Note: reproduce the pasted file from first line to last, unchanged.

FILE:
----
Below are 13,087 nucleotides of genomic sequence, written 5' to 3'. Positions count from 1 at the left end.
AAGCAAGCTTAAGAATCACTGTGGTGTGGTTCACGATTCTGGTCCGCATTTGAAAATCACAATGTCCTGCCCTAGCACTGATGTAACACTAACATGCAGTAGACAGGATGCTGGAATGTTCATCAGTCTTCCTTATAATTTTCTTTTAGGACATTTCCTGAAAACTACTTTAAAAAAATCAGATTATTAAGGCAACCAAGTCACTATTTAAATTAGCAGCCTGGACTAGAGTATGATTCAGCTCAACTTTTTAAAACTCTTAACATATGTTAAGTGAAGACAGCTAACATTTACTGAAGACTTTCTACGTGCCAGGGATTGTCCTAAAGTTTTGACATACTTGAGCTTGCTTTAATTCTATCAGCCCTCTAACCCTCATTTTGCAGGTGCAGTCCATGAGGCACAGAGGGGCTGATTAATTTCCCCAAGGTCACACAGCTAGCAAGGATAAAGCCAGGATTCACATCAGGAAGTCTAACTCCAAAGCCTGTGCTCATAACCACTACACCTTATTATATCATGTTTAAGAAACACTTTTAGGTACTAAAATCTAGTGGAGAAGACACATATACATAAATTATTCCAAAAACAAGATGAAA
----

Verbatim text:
Below are 13,087 nucleotides of genomic sequence, written 5' to 3'. Positions count from 1 at the left end.
AAGCAAGCTTAAGAATCACTGTGGTGTGGTTCACGATTCTGGTCCGCATTTGAAAATCACAATGTCCTGCCCTAGCACTGATGTAACACTAACATGCAGTAGACAGGATGCTGGAATGTTCATCAGTCTTCCTTATAATTTTCTTTTAGGACATTTCCTGAAAACTACTTTAAAAAAATCAGATTATTAAGGCAACCAAGTCACTATTTAAATTAGCAGCCTGGACTAGAGTATGATTCAGCTCAACTTTTTAAAACTCTTAACATATGTTAAGTGAAGACAGCTAACATTTACTGAAGACTTTCTACGTGCCAGGGATTGTCCTAAAGTTTTGACATACTTGAGCTTGCTTTAATTCTATCAGCCCTCTAACCCTCATTTTGCAGGTGCAGTCCATGAGGCACAGAGGGGCTGATTAATTTCCCCAAGGTCACACAGCTAGCAAGGATAAAGCCAGGATTCACATCAGGAAGTCTAACTCCAAAGCCTGTGCTCATAACCACTACACCTTATTATATCATGTTTAAGAAACACTTTTAGGTACTAAAATCTAGTGGAGAAGACACATATACATAAATTATTCCAAAAACAAGATGAAA